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Data modelling and the application of a neural network approach to the prediction of total construction costs

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Data modelling and the application of a neural network approach to the prediction of total construction costs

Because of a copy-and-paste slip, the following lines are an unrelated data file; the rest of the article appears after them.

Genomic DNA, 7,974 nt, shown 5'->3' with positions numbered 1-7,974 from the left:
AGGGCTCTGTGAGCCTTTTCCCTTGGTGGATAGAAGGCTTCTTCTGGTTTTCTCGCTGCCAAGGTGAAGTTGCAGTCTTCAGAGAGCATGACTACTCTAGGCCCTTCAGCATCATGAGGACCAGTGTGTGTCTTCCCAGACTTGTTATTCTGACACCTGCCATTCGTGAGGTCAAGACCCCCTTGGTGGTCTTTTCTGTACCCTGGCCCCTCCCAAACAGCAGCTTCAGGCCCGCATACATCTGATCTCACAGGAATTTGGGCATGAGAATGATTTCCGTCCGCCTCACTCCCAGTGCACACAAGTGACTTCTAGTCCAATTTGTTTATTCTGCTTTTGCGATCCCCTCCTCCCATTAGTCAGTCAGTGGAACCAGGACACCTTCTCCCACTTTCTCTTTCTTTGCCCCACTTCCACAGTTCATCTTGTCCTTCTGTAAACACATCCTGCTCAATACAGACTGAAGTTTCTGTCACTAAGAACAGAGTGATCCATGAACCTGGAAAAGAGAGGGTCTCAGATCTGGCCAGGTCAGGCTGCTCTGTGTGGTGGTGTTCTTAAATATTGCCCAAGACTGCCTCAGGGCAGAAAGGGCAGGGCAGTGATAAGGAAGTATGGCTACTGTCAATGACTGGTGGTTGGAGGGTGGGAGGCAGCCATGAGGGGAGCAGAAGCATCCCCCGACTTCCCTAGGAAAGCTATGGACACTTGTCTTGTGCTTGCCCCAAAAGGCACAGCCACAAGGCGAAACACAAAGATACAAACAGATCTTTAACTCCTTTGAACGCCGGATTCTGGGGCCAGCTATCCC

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  Introduction The importance of models to estimate the cost of buildings has been highlighted by Ferry et al. (1999).Newton (1991) reviewed over 60 cost models and classied the techniques used to develop each model under eight headings, including regression techniques.However, in both cases no mention was made of theapplication of neural networks. Elhag and Boussabaine(1998) developed neural network models to predict thetender price of school buildings, and later (Elhag andBoussabaine, 1999a) they developed two models topredict the tender price of ofce buildings using linearregression and neural network techniques. They foundthat both techniques produced models that were ableto map the underlying relationship between the costfactors and the tender price but, because the samplesize was small (30 and 36 projects, respectively), con-cluded that more projects were required for meaning-ful conclusions to be drawn.This paper describes the development of neuralnetwork models of total construction project cost basedon recent historical project data. The initial impetusfor the research was the paucity of data available thatcan provide reliable information about the relative costsof using different procurement routes. However, inattempting to develop a model to address this strate-gic decision, it immediately became apparent that thisvariable cannot be isolated from the many other costsignicant variables in a building project (Harding Construction Management and Economics (2002) 20 , 465–472 Data modelling and the application of a neuralnetwork approach to the prediction of totalconstruction costs MARGARET W. EMSLEY*, DAVID J. LOWE, A. ROY DUFF, ANTHONYHARDING and ADAM HICKSON  Manchester Centre for Civil and Construction Engineering, UMIST, PO Box 88, Manchester M60 1QD, UK  Received 17 January 2001; accepted 19 April 2002Neural network cost models have been developed using data collected from nearly 300 building projects.Data were collected from predominantly primary sources using real-life data contained in project les, withsome data obtained from the Building Cost Information Service, supplemented with further information,and some from a questionnaire distributed nationwide. The data collected included nal account sums and,so that the model could evaluate the total cost to the client, clients’ external and internal costs, in additionto construction costs. Models based on linear regression techniques have been used as a benchmark for eval-uation of the neural network models. The results showed that the major benet of the neural networkapproach was the ability of neural networks to model the nonlinearity in the data. The ‘best’ model obtainedso far gives a mean absolute percentage error (MAPE) of 16.6%, which includes a percentage (unknown)for client changes. This compares favourably with traditional estimating where values of MAPE between20.8% and 27.9% have been reported. However, it is anticipated that further analyses will result in the devel-opment of even more reliable models.  Keywords : Cost modelling, neural networks, linear regression analysis *Author for correspondence. e-mail: margaret.emsley@umist.ac.uk Construction Management and Economics ISSN 0144–6193 print/ISSN 1466-433X online © 2002 Taylor & Francis Ltdhttp://www.tandf.co.uk/journalsDOI: 10.1080/01446190210151050  et al  ., 1999a), and a model is required that incorpo-rates all the cost signicant variables, the values of which are known at the early stage of the project.This work has been carried out in two stages. l An initial pilot study was made, where poten-tially cost signicant variables were identied,the availability of data was investigated andstrategies for data collection were established.In addition appropriate modelling strategieswere examined, and preliminary testing of thesemethods was carried out, using a relatively smallnumber (46) of data sets (Duff et al. , 1998). l A full scale study was made using data fromnearly 300 projects, and hence addressing oneof the deciencies in the model developed byElhag and Boussabaine (1999a), in which moresophisticated models were developed.Both the data requirements and the data collectionprocesses are described, and ways in which both theinput variables (such as frame type) and output vari-ables (cost) may be best represented in the model arediscussed. For the purposes of comparison, linearregression models have also been developed, and theresults obtained are given before the development of the neural network modelling process is explained. Therst two sets of models to be developed use rst theve and then the nine most signicant variables iden-tied by the linear regression modelling process, andthe nal set incorporates all the variables. Data requirements The model variables may be divided into input variablesand output variables. Initially, 43 input variables wereidentied, subsequently reduced to 41, as two variableswere eliminated (sanitary installations and disposalinstallations) because almost no variation in their de-nition was found among the project data collected.Input variables were further categorized as projectstrategic, site related or design related (Table 1).The identication of potentially cost signicant vari-ables was achieved through a thorough literature searchof over 60 publications, supplemented by discussionswith the professional collaborators (see Acknowledge-ments). In addition, with the exception of ‘quality of building’, all other input variables are encapsulated inthe cost analyses published by the Building CostInformation Service (BCIS). This is less than the 67variables identied by Elhag and Boussabaine (1999b),but it should be noted that that list also includes factorsaffecting construction project duration and factors clas-sied as contractor attributes, which would not beknown at the stage when the present model is intendedto be used.A criticism of previous cost models is that they usedonly the tender price to evaluate cost, whereas in realitythe cost to the client of a building contract is the nalcontract sum. This is very rarely the same as the tenderprice, and Corbett and Rowley (1999) suggested thatthe nal account sum should be made available to costplanners, whereas the BCIS, for example, provide onlythe tender price. The model described here has beendeveloped using nal account gures as the outputvariable. In addition, the whole cost to the clientincludes not only the nal contract sum but also theprofessional fees and whatever resources the client hasprovided to the project. Models were developed separ-ately for construction costs and client costs, but theymay be summed to give the total project cost to theclient.The variables of time and geographic location wereaccommodated through the application of the BCIScost indices to bring all projects to a common locationand base date. The costs predicted, using the model,were then adjusted by the appropriate indices for thetime and location in question.Where projects included external works, demolition,ttings or specialist services, their associated costs wereremoved from the nal account gure and the appro-priate proportions were removed from the contract pre-liminaries and clients’ costs (Harding et al  ., 2000a).This was done because these costs are subject to widevariation, largely independent of the main variablesdening the building. For example, for the projectswhere data were collected, the cost of external worksvaried from 1% to 30% of the total contract sum. Suchvariation makes these features impossible to modelaccurately and they are more reliably estimated inde-pendently. Data collection In total, the data collection programme resulted in thecollection of 288 full data sets from predominantlyprimary sources, supplemented by some secondarydata. Primary sources The professional collaborators provided a great deal of the data required, and contact was established also withorganizations, primarily quantity surveying and projectmanagement practices, that were willing to providedata. A data pro-forma was developed to assist boththe researchers and, more importantly, those collabor-ators willing to carry out the data retrieval themselves. 466 Emsley et al.  This method of collection provided the great major-ity of building cost analyses. Thirty-nine ofces werevisited from 20 different organizations across theUnited Kingdom. Secondary sources The BCIS publishes cost analyses for construction pro-jects, and these fullled the data requirements, exceptfor the: l nal account; l actual duration; l quality of building; l clients’ external costs; and l clients’ internal costs.In order to obtain this additional information, a ques-tionnaire was sent to BCIS subscribers, yielding 29 setsof data.In addition to these questionnaires, data wereobtained from a much more extensive mail-shotadministered to 1239 practising quantity surveyors, allof whom had been canvassed by telephone, but thisyielded only six additional projects. Data representation Each of the variables has been analysed in order todetermine the best way of representing that variable inthe modelling process. The ways these variables arerepresented fell into four distinct groups.The rst of these groups comprised variables thatare real numbers, for example, ‘duration’ and ‘no. lifts’.Where the range of these variables differed by morethan one order of magnitude it was more appropriateto use the logarithm of that value, to ensure that therange of values was more evenly distributed.The remaining variables are categorical variables thatrepresent one of a choice of categories. As a general ruleit is best that a single input is used for a variable onlywhen that variable has some meaning as a single vari-able (Tarassenko, 1998), i.e. if the value of the variableincreases then it must represent an increase in some fac-tor that inuences the outcome of the model. For somevariables, obtaining such an order was simple. Forexample, clearly with ‘site access’ there is an orderbetween ‘unrestricted’, ‘restricted’ and ‘highly restric-ted’, inasmuch as an increase in the restriction to accesswill be expected to cause an increase in cost. Thereforethis variable can be represented by a single input.There were a great many more variables for whichno such order was immediately apparent, e.g. ‘inter-nal wall nishes’, where the variable represents the costof different material combinations that will make upthe nish. The value of the input was set to be thestandard cost per m 2 of each nish, which provides anorder proportional to how much each nish is expectedto impinge upon the nal building cost.For some categorical variables a consistent ordercould not be identied, because the actual differencesin cost between the possible choices are uncertain. Forexample, for ‘frame type’ (where the choice was ‘ insitu ’, ‘masonry’, ‘precast’, ‘steel’ or ‘timber’), there isa lack of consensus on the comparative costs, and itis impossible to ascertain a consistent ordering, interms of cost, that would apply in all circumstances.Therefore, a binary input coding (yes/no) was appliedto each possible choice, thus treating each such cate-gorical variable as a series of binary variables.  Neural network modelling to predict cost  467 Table 1 Classication of input variablesProject strategic variables:Contract formProcurement strategyQuality of buildingDurationPurposeTendering strategySite related variables:Site accessType of locationTopographyType of siteDesign related variables:Air conditioningInternal doorsRoof proleCeiling nishesInternal wallsShape complexityElectrical installationsInternal wall nishesSpecial installationsEnvelopeNo. liftsStair typesExternal doorsNo. storeys above groundSubstructureExternal wallsNo. storeys below groundStructural unitsFloor nishesMechanical installationsUpper oorsFrame typePilingWall-to-oor ratioFunctionProtective installationsWindowsGIFARoof constructionHeightRoof nishes  Comparison of modelling techniques A comparison of linear regression analysis and neuralnetworks has been made elsewhere (Harding et al  .,1999b) and some preliminary analyses carried out(Harding et al  ., 2000b). However, in this situation, themain advantage that neural networks offer is theirability to capture the nonlinearity that inevitably willexist between variables. Nonlinear regression tech-niques can also be used to account for nonlinearity,but have the disadvantage that the user must havedetailed knowledge about the appropriate nonlinearrelationship between the predictor variables and themean values of the observations (Christensen, 1996).However, when applying neural networks, these rela-tionships are determined implicitly by the model andtherefore do not need to be specied. Representation of cost (output variable) Previously, cost models have often used the raw cost asthe dependent variable. However, there are a numberof assumptions implicit in this choice of variable. First,it is assumed that the standard deviation of errorremains constant. That is to say, the cost of a small pro-ject can vary by the same monetary amount as a largeproject. This is highly unlikely to be the case. Further,regression model tting minimizes the squares of theerrors, so models developed using this technique will beinherently biased towards minimizing the errors for verylarge projects, where the errors are greatest. Thereforeit is unlikely to be a good predictor of the cost of smallerprojects. Given that the costs of projects in the data col-lected vary between £36000 and £15800000, theinuence of errors on the cost of the largest projects isseveral orders of magnitude more than those of thesmallest projects, so the effect will be pronounced.The second inherent assumption that is questionedis that the effects of any variable are best expressed asa xed cost change. If, for example, the specication of the oor nishes changed to one of a higher cost, thecost of the building would be expected to rise. However,the cost of a small building would not be expected torise by the same amount as the cost of a very large one,but as a proportion of the building size or cost.These criticisms raise serious questions as to themeaningfulness of models produced by using raw cost as the predictor for a linear regression model.Therefore, three other possible models were tested. Log of building cost In order to address the problem of the large cost dif-ferences, a common solution is to model the log of thecost. This assumes that the log of cost is normally dis-tributed, and that a change in any variable within themodel will cause a proportionate change in cost. Thedistribution that corresponds to a normal distributionof the log of cost is the one whose mean is the projectcost, and whose standard deviation is a xed propor-tion of project cost. When the normal distribution isconverted to raw cost for any project, it is a positivelyskewed distribution such that the peak of the proba-bility density function is less than the mean. It mightbe argued that the skewed nature of this function couldbe a better representation of the possible variation inproject cost than a true (unskewed) probability distri-bution, because generally there is more scope for theproject costs to be much higher than expected ratherthan much lower. Cost per m 2 The cost per m 2 is the cost predictor most used byquantity surveyors, as it provides a measure of costthat is essentially independent of building size. If thisvalue were to be used in a regression model, then itwould assume that any variation in project cost is pro-portional to the size of the building, rather than thecost. This may seem to be an unrealistic solution,because projects that are of a higher specication (andhence a higher cost per m 2 ) might be expected to showcorrespondingly higher variations in cost. However, ithas the advantage of removing the understood linearrelationship between GIFA and project cost from themodel. This should allow the modelling to focus onother, less understood, inuences on project cost. Log of cost per m 2 The log of cost per m 2 makes the same assumptionsas the log of cost, in that variations in project cost areproportional to the expected cost. However, it also pro-vides a variable that is devoid of the linear relationshipbetween cost and size, in the same way as the cost perm 2 output. Although this makes little difference toregression models, it could be useful in neural networkmodelling, if the correlation between cost and GIFAcreates difculties for those models that use the log of cost in learning the relationship between cost and othervariables, because this could stop the neural networklearning only this relationship to the detriment of others. Factor analysis Factor analysis was used to establish the underlyingdimensions of the input variables, conrming that all 468 Emsley et al.  items should be retained. Principal component extrac-tion with varimax rotation was also used and, althoughthis indicated that the true number of underlyingdimensions lay between eight and nine factors, regres-sion models created using the factor scores resulted in R 2 values less than those generated using the srcinalinput variables. Therefore a decision was reached toproceed using the srcinal input variables. Linear regression analysis The rst aim of the regression analysis was to developa robust regression cost model that would make auseful benchmark against which neural network modelscould be measured. Second, it was desirable to iden-tify those variables that demonstrated a strong linearrelationship with the cost, to assist in the managementof neural network training. The software used wasSPSS 7.5 for Windows.In order to create a predictive regression model, twomethods were attempted: forwards and backwardsmodelling. Models to predict cost per m 2 , log of costper m 2 and log of cost were generated for each method.The number of statistically signicant variables in eachmodel varied between eight, in the forward stepwiselog of cost model, and 14, in both the log of cost andlog of cost per m 2 backward models. Throughout themodels 19 different variables were used. A summaryof the results is given in Table 2.Five variables appeared in all six models: ‘GIFA’,‘function’, ‘duration’, ‘mechanical installations’ and‘piling’. This suggests that these are the key linear costdrivers in the data. A further four variables appearedin ve models: ‘internal wall nishes’, ‘frame type’,‘site access’ and ‘protective installations’.The log of cost backwards models outperformed theother models by most of the percentage error mea-sures. However, the differences between all the modelswere small. One of the reasons the log of cost and logof cost per m 2 models performed so well was that theyincorporated more variables of whose inclusion in themodel we could be condent, although they may notnecessarily be the most useful variables in terms of which to model, because their values may be uncer-tain at the early estimating stage.As the models exhibited similar performance, itmight be more appropriate to consider the spread of error. Neural networks minimize error using the least-squares approach. As this can be sensitive to non-uniformity of standard deviation and non-normality of error, the spread and normality of error were assessedfor each model by considering scatter plots of erroragainst the value of the independent variable, all of which displayed the same tendency for the models tooverestimate the cost of cheaper projects and under-estimate the cost of more expensive projects. The factthat as much as 30% of the error appeared to arisefrom this suggests that some key drivers of buildingcost were not being represented adequately. This ariseseither from their non-inclusion or, more likely, fromnonlinearities in the data, in which case it may beexpected that a neural network will perform better. Neural networks Three sets of models were developed, using: l the ve variables that were incorporated in allsix of the linear regression models; l the nine variables found in ve of the six regres-sion models; and l all the variables for which data have been col-lected.In addition, an optimum combination of variables wasused, determined by using a combination of the for-wards and backwards stepwise feature selection algor-ithm of a generalized regression neural network(GRNN) and a genetic algorithm (GA) global opti-mization search technique. Because theoretically a GAis better able to come up with an optimum combina-tion of variables, and is a randomized process, this wasrepeated four times and the forwards and backwardsalgorithms were executed once each. By excluding allthe variables that do not appear in the feature selec-tion results, the model was reduced to a 25-variablemodel. However, as the performance of this model waspoorer on both measures of performance than the all-variable model, suggesting that one or more signicantvariables had been omitted from the analysis, thisapproach was abandoned. The software used wasTrajan Neural Network Simulator Release 4.0E.In order to assess the best approach to the modelling,a number of different networks were tried: three- andfour-layer multi-layer perceptrons (MLPs), radial basisfunctions (RBFs) and generalized regression neural net-works (GRNNs). Of these alternatives, three-layerMLP networks (with one hidden layer) offered the bestperformance, in terms of the associated values of R 2 andmean absolute percentage error (MAPE).To train the network, backpropagation, conjug-ate gradient descent, Levenberg Marquardt, quick  Neural network modelling to predict cost  469 Table 2 Linear regression model resultsCost per m 2 Log of cost per m 2 Log of cost R 2 MAPE R 2 MAPE R 2 MAPEForward0.66820.8%0.64820.0%0.64420.1%Backward0.66621.7%0.66119.3%0.66119.3%